Before coming to Bali, you may want to visit your (travel) doctor to see if you need any vaccinations. Depending on where you will be volunteering you also may need certain vaccinations like rabies.
In general Bali is considered a safe place with very friendly people who will go out of their way to help you if you ever have any trouble. But just like any other place in the world, it pays to be alert and to use your common sense to ensure your safety.
Are you a woman travelling to Bali? Please note that single women may attract a lot of attention from Indonesian men (and other travelers!), but overall, the attention is harmless. Use your common sense, and if you feel uncomfortable, just say so and/or remove yourself from the situation. We recommend to not walk around by yourself after midnight.
Beautiful and peaceful as the people are in Bali, realize that occasionally break-ins and bag snatchings do happen. Make sure you lock up your valuables when you leave your hotel, and try not to carry all your worldly possessions on you when you go out!
Safe sex is always important, note that Bali has a lot of HIV positive people and sexual education is not standard (resulting in high amount of people with STI's).
There are over 700 living languages spoken in Indonesia. Most of them belong to the ‘Austronesian family” and some of them are Papuan. Indonesian, locally called “Bahasa Indonesia” – Bahasa means language- is a variant of Malay. The language was created with the intention to create a unity within the archipelago making it easier to do commercial trades, administration, and education as well as manage media. The language has borrowed heavily from local languages such as Javanese, Sundanese and Minangkabau, however if you carefully study the language you will also hear influences of Dutch and Portuguese. Most books printed in Indonesia are written in Indonesian. Although Indonesia does not officially recognizes any other language other than Bahasa Indonesia, most Indonesians would still call Indonesian their second language and their local language (for example Balinese, or Javanese) their first.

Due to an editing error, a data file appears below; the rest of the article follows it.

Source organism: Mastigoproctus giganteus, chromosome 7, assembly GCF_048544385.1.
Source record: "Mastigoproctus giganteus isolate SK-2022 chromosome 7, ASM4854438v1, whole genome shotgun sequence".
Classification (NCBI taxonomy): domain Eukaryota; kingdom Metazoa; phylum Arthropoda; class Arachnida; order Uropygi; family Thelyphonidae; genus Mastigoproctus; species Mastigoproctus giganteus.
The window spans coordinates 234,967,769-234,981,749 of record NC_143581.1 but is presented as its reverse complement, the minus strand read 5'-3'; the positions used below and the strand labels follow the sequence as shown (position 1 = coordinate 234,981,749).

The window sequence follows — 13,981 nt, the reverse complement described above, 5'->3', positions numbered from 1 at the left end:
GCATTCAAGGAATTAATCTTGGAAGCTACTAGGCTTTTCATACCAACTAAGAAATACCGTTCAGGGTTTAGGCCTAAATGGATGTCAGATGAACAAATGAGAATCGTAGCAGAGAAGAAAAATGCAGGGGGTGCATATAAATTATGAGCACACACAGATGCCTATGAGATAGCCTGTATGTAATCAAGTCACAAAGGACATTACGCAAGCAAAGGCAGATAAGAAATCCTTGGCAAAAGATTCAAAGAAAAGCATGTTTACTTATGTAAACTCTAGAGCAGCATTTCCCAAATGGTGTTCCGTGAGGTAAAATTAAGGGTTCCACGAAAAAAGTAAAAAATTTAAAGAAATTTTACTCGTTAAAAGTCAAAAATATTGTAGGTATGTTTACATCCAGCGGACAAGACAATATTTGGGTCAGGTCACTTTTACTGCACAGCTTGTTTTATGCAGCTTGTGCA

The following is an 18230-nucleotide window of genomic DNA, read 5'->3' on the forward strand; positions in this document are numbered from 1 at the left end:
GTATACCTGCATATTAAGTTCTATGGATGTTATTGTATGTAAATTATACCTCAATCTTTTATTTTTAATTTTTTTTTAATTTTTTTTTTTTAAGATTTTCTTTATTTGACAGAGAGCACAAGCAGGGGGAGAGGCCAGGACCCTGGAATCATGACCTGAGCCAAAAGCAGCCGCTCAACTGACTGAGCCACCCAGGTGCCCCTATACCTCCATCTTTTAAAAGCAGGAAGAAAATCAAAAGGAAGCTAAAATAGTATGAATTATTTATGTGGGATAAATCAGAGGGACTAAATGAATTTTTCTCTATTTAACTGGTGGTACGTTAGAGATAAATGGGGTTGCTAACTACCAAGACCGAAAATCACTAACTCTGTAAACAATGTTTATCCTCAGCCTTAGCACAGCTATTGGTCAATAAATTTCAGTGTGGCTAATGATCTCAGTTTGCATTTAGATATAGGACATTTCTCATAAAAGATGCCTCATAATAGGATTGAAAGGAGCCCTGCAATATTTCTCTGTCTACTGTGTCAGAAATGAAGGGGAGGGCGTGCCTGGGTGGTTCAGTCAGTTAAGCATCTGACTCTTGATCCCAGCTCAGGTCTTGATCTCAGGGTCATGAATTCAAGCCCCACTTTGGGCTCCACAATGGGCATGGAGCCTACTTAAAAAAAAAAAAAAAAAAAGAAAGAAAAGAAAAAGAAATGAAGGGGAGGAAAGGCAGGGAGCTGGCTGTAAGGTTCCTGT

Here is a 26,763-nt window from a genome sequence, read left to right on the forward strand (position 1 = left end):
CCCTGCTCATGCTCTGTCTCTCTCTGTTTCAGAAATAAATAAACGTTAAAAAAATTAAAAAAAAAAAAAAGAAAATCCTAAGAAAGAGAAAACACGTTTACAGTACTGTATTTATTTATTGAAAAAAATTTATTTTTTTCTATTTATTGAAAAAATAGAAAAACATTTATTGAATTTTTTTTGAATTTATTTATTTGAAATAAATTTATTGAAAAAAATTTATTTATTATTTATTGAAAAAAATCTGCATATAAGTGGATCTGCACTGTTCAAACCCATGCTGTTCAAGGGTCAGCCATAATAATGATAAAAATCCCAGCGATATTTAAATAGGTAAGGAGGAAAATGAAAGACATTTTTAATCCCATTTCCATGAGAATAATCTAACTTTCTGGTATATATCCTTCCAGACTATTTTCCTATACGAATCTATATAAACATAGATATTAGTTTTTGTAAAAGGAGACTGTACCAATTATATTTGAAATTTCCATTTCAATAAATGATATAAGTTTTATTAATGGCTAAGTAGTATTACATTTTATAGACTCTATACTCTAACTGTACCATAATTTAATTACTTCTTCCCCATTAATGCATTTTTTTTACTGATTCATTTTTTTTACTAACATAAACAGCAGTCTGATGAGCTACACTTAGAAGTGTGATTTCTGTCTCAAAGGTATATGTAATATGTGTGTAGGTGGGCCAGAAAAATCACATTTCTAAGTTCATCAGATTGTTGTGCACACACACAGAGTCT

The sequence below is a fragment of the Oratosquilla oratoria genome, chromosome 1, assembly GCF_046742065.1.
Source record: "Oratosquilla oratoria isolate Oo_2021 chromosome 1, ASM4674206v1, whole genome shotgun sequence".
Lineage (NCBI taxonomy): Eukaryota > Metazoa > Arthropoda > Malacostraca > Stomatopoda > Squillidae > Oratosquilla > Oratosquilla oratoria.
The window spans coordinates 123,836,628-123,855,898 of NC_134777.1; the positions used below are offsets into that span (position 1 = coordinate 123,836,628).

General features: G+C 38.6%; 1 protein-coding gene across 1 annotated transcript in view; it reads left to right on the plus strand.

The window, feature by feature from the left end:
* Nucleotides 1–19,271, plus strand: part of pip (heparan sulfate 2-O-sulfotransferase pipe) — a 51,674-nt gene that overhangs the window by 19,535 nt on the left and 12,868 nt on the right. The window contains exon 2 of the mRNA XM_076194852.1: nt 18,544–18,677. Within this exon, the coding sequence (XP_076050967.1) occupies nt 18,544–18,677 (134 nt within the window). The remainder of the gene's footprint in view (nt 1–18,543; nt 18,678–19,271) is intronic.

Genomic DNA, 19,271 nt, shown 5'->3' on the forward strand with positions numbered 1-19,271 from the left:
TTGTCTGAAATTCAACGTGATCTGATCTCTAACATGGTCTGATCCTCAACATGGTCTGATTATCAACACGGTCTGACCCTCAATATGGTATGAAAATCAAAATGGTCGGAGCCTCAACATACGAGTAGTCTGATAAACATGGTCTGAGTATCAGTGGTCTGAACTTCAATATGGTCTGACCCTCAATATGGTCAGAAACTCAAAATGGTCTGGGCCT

In Bali you will find Balinese and Indonesian the most widely spoken languages. The majority of Balinese people are bilingual or even tri-lingual. In the touristic areas of Bali you will find that the common language spoken among the local people is Indonesian, this is because there are a lot of migrants –from Java, Lombok, Sumatra and other parts of Indonesia- working in those areas as well. English and Chinese are the next common languages.
On this website you will find basic Indonesian videos that will help you get started in the language and have common conversation skills.
From the airport:
There are no trains of public buses scheduled from the airport to the rest of Bali. That means you will need to use a taxi or a driver arranged by your accommodation. The prices vary tremendously based on the location of which you are going. Prepare for prices anywhere between 250.000 (Seminyak) to 700.000 (Lovina).
On the island:
When it comes to transportation on the island the above means still apply. A majority of visitors choose to work with a driver for the day, or plan 2-3 day trips to explore the island on their own pace and choose the sights according to their preferences. The rest of their stay they walk everywhere, or take (motorbike) taxis.
If you are staying for longer than 3 weeks, you may want to get your independence back by arranging your own transport. Some people choose to rent a bicycle, but we have found that after a while in Bali, you may want to do as the Balinese do: drive a motorbike!